Using Myself as a Readymade

I wanted to reflect on my inability to play a different character in the LARP we participated in last week. I ultimately ended up playing a character that was just a fictional version very similar to myself. At first, I was a bit disappointed that I wasn’t able to play another character, but by the end of writing this, I believe there were some interesting realizations that arose from it, and it was the best decision at the time. I believe that one of the most interesting parts of my experience in last week’s LARP dealt with two aspects we have talked about extensively in class: Spolin’s idea of the readymade, and the magic circle.

For a bit, it was very difficult for me to play a character that was very different from myself. Especially since I have no prior acting experience, and play table-top very rarely, I had trouble not letting Jersey speak. I’ll admit, towards the goal of playing a different character, I failed. I was unable to embody someone new, but hope to be able to do so at a later stage. However, there was something interesting that happened with my character, “Joe.” I didn’t want to ruin the experience of other players by awkwardly taking extra time to think of what Joe would say. So, I (subconsciously) looked for Spolin’s idea of readymades that I had at my disposal.

The readymade I found wasn’t what one would expect. I kept thinking, “what trope can I play off of,” but was continuously blanking in the middle of conversations with other characters. Eventually, there was only one readymade that I could come up with. What would Jersey do in this situation? Well, that was easy because I was in that situation. Once I started just playing a character that was very similar to my own, the experience was not only more enjoyable, but I was able to contribute to the story more.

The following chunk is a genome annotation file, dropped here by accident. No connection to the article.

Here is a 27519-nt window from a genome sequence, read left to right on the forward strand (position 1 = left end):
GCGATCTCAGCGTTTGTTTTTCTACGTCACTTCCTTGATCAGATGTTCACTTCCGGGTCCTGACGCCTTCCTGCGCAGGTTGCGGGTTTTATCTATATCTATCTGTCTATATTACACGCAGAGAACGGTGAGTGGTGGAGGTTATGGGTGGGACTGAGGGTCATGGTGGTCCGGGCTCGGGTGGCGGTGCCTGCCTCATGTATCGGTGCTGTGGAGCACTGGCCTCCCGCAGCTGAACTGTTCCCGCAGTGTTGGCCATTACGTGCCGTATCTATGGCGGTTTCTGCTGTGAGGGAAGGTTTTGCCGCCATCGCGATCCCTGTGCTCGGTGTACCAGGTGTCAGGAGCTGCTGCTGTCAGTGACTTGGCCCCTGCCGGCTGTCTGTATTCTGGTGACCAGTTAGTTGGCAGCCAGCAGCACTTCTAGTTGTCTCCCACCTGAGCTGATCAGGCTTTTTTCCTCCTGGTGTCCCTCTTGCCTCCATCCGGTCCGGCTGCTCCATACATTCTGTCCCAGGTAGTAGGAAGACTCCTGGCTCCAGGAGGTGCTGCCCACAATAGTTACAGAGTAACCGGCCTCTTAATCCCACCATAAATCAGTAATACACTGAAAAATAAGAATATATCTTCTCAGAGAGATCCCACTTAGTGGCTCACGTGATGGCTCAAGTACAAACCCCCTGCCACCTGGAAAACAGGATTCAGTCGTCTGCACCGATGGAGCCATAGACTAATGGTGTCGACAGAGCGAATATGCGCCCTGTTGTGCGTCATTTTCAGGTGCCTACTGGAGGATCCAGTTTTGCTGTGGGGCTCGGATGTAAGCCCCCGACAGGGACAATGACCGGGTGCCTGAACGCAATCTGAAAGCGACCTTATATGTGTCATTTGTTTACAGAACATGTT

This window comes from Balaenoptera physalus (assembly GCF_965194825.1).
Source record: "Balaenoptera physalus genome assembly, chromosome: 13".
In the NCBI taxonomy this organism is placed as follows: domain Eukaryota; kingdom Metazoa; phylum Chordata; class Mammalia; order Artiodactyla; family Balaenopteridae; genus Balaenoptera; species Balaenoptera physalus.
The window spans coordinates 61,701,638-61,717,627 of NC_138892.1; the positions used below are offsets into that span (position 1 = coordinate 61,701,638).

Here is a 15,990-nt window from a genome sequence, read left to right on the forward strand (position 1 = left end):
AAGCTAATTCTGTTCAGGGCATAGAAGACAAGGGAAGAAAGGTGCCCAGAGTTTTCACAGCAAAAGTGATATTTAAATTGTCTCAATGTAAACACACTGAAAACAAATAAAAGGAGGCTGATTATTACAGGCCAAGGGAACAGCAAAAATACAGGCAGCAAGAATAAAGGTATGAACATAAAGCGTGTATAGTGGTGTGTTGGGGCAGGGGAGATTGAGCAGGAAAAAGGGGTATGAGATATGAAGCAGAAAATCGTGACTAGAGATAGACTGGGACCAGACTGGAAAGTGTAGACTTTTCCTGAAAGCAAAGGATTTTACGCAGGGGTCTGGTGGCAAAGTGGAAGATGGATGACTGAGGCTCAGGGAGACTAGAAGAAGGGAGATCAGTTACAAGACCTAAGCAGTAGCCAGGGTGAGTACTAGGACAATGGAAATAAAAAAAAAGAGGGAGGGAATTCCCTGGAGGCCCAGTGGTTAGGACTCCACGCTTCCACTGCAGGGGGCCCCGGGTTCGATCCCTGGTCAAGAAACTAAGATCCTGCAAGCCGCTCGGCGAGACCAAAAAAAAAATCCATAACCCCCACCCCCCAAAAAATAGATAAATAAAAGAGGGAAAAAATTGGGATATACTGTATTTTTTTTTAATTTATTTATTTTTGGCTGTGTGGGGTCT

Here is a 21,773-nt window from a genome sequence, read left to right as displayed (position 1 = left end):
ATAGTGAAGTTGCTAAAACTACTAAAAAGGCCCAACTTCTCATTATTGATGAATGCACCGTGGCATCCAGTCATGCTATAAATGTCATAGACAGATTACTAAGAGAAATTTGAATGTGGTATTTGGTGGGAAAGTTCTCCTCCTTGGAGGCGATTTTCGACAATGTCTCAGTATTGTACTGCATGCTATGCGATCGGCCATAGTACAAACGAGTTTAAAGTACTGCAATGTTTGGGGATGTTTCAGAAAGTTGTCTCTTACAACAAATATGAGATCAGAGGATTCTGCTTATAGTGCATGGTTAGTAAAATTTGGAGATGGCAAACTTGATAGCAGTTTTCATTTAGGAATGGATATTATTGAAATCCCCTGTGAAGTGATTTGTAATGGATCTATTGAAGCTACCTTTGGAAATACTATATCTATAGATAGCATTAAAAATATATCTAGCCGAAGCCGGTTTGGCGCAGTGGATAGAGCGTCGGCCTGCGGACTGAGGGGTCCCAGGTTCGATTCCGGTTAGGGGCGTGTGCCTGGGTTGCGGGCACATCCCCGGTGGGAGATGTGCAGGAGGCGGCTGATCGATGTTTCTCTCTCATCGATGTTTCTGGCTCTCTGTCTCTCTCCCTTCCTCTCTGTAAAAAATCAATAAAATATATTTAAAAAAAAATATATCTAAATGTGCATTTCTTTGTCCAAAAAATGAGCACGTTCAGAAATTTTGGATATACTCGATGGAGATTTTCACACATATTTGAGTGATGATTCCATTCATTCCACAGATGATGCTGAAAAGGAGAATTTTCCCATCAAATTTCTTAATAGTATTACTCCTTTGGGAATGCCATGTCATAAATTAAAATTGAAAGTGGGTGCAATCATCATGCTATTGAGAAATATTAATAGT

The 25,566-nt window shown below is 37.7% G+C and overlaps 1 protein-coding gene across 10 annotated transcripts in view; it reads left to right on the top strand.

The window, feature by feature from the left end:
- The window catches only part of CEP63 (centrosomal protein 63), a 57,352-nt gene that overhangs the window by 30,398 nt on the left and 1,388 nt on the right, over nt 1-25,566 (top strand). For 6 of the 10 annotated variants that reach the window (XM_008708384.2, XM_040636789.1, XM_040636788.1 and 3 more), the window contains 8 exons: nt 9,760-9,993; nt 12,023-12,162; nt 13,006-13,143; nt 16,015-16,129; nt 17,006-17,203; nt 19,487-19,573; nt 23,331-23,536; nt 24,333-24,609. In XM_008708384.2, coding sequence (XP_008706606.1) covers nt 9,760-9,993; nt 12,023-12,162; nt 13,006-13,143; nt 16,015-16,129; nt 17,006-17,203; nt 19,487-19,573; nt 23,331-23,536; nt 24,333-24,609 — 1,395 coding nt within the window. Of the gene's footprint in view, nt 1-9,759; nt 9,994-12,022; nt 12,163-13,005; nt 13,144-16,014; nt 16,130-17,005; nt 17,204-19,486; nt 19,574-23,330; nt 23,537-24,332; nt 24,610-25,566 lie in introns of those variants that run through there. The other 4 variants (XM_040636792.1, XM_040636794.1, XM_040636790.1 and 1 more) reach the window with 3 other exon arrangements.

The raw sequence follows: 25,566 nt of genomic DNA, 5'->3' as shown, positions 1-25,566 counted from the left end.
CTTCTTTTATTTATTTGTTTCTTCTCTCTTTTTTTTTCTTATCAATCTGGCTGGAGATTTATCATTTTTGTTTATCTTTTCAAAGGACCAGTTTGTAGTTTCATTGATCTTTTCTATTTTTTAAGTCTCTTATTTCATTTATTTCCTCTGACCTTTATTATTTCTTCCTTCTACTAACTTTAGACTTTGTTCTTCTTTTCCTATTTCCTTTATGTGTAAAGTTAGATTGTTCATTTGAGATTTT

I think what also made this situation difficult to handle at first was the blurring of the magic circle. In the beginning stages, there were some players who were already in character, and there were some players who weren’t. I had to constantly switch back and forth at the beginning; I had a hard time fully getting into another mindset if I had to constantly step in and out of the magic circle.

In addition, some of the safety mechanics made it tough to fully be in character. Of course, this is not to say that they shouldn’t be present, I am just noting that they were hard for me to manage. I had to be Joe while    Jersey looked and made sure that the situation and the other players’ emotions behind their characters were okay. With the constant blurring and complicated juggling of personalities, I was unable to fully get into a different character and as a result just ended up playing a similar version to myself.

In the end, though, I am less disappointed than I was immediately after it. If I don’t think I’m an interesting enough character to play, then what does that say about what I think of myself? In addition, since many other characters didn’t have a grasp of my personality outside of the classroom setting, or at all if they were from DePaul, Joe was still a fresh experience for the players involved.

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